“Under the proposed fee structure, Carleton’s average monthly electric bill would increase by 1 percent and our average monthly gas bill by 9 percent. The additional monthly gas percentage calculated by the college is exceptionally high. At this time, the college does not support this flat gas fee increase and seeks clarification about why this percentage is so high.”
College officials noted Carleton paid nearly $400,000 in assessments related to the mill and overlay project, meaning the college’s total property tax obligation this year is $629,000 — No. 2 in the city for assessments and property taxes paid in 2020.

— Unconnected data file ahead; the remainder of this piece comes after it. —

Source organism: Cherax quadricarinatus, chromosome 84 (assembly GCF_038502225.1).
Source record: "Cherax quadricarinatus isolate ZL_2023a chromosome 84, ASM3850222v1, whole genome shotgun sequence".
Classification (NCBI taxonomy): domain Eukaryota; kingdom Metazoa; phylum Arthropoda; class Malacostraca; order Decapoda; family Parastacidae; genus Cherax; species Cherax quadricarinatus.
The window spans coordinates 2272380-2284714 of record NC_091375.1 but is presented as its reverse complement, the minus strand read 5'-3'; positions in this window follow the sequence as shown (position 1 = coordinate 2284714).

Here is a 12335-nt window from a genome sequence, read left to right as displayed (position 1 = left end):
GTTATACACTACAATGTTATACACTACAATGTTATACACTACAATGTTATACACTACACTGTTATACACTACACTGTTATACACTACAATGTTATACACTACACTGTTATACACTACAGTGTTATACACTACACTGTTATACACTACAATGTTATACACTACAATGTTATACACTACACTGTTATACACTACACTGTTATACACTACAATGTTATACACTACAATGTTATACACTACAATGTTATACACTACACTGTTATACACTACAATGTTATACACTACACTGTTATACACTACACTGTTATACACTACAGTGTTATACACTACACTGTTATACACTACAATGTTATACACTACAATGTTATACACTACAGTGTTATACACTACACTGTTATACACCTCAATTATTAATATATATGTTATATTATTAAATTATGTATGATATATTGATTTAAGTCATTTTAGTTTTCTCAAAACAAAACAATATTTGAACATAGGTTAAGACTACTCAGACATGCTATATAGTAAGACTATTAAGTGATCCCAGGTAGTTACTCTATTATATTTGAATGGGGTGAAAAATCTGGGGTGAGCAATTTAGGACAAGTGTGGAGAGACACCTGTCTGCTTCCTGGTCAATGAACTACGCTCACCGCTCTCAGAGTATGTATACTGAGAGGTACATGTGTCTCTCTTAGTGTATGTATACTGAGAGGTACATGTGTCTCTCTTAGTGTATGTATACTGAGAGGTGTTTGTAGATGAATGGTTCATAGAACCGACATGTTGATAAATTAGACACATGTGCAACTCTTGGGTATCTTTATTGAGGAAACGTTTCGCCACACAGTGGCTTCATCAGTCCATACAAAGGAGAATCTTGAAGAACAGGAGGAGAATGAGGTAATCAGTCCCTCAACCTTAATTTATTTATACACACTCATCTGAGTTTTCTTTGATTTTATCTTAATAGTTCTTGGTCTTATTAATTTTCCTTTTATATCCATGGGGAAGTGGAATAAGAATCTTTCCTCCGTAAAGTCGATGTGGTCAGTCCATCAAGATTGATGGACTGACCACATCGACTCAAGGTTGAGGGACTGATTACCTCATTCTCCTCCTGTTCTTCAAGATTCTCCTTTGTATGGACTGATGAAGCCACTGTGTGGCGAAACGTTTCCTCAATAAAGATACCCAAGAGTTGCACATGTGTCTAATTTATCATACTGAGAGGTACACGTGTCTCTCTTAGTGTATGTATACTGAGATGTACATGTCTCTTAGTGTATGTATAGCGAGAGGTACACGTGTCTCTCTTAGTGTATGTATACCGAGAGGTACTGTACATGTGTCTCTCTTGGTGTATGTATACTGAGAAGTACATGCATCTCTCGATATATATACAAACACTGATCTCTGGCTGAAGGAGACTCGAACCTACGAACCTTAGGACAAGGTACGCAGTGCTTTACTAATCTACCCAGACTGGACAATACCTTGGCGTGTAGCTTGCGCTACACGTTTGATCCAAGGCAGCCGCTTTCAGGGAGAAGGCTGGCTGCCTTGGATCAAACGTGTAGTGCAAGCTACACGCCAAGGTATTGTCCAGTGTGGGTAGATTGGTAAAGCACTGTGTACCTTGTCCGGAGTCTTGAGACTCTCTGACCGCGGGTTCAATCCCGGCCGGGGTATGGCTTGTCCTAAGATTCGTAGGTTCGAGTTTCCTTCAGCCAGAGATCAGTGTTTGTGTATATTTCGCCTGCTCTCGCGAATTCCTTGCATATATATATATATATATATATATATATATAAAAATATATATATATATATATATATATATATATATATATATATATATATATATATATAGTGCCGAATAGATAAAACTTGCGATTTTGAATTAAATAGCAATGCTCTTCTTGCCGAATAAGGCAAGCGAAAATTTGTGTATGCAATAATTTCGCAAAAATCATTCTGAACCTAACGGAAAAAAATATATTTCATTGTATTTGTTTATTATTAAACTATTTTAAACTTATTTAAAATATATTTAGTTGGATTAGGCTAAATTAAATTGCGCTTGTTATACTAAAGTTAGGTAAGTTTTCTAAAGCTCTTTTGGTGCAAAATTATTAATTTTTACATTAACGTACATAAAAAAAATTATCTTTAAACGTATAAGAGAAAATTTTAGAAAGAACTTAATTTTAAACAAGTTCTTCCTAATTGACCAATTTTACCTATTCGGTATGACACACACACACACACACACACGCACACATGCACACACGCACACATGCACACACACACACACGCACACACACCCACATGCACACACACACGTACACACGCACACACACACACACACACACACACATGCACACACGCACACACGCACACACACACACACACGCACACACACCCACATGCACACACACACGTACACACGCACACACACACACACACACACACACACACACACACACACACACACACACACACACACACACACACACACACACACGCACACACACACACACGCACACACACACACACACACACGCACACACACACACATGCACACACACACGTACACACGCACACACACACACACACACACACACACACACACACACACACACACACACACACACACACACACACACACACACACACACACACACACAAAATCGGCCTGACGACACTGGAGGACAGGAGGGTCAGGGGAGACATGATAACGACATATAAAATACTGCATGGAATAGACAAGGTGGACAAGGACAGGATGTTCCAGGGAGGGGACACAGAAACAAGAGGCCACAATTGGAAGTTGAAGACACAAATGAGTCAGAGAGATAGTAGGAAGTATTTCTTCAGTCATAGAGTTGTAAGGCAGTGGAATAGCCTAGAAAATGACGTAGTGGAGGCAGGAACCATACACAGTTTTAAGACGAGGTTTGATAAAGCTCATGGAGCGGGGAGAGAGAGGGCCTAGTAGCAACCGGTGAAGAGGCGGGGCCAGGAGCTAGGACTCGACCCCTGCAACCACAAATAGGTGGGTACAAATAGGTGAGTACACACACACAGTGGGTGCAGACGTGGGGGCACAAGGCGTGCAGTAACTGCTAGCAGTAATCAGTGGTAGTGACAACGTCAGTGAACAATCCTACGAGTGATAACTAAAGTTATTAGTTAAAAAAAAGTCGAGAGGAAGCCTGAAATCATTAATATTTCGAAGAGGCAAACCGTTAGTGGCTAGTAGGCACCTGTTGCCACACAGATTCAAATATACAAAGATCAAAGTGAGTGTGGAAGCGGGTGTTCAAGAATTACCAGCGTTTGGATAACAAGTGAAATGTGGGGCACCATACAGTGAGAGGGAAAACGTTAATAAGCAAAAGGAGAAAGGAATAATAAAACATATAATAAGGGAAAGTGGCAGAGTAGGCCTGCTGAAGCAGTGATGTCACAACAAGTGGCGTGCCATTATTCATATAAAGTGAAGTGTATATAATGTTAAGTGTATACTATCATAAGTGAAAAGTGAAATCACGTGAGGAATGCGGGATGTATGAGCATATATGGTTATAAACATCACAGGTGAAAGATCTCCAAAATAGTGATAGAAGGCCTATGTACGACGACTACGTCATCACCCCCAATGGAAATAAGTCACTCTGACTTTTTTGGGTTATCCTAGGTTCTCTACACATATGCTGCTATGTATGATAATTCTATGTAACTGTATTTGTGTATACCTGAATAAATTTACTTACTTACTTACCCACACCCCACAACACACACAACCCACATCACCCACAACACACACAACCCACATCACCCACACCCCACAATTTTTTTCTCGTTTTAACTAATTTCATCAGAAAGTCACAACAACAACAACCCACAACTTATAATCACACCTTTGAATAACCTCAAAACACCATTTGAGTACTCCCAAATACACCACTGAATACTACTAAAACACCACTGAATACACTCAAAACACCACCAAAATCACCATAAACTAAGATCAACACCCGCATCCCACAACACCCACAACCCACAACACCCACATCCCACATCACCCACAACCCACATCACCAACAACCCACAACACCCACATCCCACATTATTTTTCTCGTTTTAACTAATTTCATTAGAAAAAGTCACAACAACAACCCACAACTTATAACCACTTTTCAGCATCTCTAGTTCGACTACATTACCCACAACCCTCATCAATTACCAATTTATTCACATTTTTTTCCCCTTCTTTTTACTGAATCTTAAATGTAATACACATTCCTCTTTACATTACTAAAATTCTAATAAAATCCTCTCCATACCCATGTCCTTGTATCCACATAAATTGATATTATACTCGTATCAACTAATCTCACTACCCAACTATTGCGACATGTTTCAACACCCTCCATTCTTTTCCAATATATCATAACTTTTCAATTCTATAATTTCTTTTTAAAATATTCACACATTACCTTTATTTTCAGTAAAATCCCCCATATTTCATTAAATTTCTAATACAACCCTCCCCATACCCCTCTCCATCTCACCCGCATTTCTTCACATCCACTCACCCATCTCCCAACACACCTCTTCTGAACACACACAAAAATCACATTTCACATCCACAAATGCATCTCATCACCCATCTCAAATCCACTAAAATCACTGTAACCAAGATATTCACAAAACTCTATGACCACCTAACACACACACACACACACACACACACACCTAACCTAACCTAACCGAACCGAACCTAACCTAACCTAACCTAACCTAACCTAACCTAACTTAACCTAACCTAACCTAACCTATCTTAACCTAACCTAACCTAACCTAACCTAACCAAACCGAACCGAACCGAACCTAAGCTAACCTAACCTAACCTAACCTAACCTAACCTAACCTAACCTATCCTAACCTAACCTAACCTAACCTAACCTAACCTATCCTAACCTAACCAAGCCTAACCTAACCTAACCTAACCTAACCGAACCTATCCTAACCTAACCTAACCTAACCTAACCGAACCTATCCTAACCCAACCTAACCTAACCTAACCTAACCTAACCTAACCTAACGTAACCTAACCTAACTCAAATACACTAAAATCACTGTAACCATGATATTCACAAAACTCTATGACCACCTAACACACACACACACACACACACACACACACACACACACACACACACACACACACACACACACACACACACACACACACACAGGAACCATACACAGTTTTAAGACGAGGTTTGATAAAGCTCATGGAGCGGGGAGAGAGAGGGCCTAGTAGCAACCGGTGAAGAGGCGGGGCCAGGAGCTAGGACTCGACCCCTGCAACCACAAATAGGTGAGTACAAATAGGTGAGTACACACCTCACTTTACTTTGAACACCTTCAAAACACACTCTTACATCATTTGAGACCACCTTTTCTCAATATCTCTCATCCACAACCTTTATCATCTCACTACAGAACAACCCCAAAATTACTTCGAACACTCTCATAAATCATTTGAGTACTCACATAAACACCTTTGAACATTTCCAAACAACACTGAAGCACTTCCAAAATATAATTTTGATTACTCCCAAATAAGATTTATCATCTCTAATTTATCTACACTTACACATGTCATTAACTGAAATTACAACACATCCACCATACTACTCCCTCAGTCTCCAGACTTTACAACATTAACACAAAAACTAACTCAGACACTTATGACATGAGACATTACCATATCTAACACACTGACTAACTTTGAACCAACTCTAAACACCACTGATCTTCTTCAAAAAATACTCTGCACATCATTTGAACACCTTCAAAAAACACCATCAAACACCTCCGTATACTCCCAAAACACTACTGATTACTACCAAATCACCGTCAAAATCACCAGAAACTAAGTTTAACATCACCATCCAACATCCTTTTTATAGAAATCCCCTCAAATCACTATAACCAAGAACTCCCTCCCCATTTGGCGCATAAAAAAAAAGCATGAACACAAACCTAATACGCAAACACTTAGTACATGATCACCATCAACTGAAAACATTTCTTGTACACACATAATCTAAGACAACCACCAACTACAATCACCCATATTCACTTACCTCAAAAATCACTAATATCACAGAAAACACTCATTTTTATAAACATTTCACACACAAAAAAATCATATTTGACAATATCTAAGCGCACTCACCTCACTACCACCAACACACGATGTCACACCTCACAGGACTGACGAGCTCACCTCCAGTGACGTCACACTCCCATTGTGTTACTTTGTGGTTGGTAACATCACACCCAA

The most commonly discussed advantage to franchise fees is that all properties — including those that are considered tax exempt, like schools, churches and government buildings — are charged franchise fees. The fee diversifies city revenue sources, potentially reducing any reliance on property taxes, local government aid and assessments. Franchise fees provide a reliable revenue source, are considered easy to administer, and there are no administrative costs charged by utility companies who collect the fees.
Some of the disadvantages Martig discussed include the rate is the same regardless of the value of a property or the utility use. However, franchise fees are seen as possibly posing a financial hardship on commercial businesses, and like property taxes, seen as possibly making a city less desirable than surrounding communities without franchise fees.
Northfield resident Barbara Evans wrote of her support of adding a franchise fee — but only for street assessments.